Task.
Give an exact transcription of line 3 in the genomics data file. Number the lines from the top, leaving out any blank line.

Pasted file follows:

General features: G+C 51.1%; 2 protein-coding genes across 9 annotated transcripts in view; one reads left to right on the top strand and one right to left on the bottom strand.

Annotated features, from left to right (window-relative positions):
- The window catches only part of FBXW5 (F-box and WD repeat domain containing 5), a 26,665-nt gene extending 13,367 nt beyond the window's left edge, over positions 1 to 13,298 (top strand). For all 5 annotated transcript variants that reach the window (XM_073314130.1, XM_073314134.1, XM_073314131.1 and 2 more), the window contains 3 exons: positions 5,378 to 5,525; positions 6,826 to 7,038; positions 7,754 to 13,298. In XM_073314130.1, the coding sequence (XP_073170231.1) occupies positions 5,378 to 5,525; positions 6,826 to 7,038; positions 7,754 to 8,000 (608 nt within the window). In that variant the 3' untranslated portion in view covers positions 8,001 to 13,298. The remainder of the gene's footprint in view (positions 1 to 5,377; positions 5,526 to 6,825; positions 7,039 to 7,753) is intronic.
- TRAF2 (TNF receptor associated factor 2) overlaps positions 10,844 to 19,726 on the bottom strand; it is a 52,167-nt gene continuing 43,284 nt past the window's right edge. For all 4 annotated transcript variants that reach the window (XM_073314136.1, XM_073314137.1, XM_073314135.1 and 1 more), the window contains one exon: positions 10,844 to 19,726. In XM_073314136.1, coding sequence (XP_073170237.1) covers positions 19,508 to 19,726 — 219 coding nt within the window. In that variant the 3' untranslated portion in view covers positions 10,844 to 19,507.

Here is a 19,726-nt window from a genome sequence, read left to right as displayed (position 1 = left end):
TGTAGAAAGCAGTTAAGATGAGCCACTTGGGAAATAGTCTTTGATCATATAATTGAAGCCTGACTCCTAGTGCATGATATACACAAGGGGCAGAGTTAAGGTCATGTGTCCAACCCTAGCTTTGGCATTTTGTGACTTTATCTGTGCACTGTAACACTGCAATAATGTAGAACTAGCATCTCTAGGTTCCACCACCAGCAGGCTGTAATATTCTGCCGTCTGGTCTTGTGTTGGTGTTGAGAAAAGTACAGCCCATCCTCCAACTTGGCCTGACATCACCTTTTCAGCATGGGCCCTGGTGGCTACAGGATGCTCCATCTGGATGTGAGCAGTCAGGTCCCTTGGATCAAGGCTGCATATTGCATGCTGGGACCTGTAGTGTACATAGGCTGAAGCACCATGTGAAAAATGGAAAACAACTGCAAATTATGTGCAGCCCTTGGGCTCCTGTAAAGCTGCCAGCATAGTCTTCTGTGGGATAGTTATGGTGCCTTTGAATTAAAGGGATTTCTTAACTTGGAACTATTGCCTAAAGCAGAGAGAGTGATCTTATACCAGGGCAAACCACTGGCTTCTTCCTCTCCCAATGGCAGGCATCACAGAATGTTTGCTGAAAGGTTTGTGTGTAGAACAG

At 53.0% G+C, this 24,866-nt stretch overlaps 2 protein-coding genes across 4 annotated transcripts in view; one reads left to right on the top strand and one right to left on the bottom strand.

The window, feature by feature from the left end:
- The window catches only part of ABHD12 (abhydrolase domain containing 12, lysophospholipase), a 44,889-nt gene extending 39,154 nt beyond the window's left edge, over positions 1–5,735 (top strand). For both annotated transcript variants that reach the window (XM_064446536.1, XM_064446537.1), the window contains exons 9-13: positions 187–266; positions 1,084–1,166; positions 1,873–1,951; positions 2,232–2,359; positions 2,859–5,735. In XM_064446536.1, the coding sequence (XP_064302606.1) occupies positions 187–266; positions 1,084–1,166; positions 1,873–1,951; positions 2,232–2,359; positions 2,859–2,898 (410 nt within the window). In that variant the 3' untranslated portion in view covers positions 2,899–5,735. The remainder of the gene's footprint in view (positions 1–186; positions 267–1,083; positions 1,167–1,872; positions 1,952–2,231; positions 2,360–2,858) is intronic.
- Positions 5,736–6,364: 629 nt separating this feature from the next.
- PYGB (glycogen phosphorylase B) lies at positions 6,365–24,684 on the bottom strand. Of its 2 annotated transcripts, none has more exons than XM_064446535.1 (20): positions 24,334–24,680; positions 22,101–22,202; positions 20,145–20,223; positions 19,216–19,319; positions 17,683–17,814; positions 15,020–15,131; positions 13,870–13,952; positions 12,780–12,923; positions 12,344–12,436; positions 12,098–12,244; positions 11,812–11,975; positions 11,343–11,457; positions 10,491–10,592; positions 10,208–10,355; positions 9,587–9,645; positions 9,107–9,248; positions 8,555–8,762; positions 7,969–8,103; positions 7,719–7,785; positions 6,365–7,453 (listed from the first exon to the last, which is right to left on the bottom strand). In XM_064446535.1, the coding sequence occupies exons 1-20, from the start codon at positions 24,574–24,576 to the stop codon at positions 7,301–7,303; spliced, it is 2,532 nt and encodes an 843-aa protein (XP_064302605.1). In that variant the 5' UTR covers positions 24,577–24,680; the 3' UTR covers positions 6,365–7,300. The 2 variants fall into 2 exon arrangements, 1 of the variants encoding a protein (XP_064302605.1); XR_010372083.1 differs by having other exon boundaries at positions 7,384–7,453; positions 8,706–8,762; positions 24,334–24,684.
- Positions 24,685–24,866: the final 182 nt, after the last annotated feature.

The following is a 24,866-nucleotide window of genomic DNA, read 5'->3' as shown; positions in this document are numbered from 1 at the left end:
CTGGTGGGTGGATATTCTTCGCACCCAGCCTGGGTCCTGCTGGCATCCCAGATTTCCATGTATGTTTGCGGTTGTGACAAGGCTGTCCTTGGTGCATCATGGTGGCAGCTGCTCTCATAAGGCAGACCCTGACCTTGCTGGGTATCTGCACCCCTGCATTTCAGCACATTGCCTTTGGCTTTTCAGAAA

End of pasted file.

- The window catches only part of FBXW5 (F-box and WD repeat domain containing 5), a 26,665-nt gene extending 13,367 nt beyond the window's left edge, over positions 1 to 13,298 (top strand). For all 5 annotated transcript variants that reach the window (XM_073314130.1, XM_073314134.1, XM_073314131.1 and 2 more), the window contains 3 exons: positions 5,378 to 5,525; positions 6,826 to 7,038; positions 7,754 to 13,298. In XM_073314130.1, the coding sequence (XP_073170231.1) occupies positions 5,378 to 5,525; positions 6,826 to 7,038; positions 7,754 to 8,000 (608 nt within the window). In that variant the 3' untranslated portion in view covers positions 8,001 to 13,298. The remainder of the gene's footprint in view (positions 1 to 5,377; positions 5,526 to 6,825; positions 7,039 to 7,753) is intronic.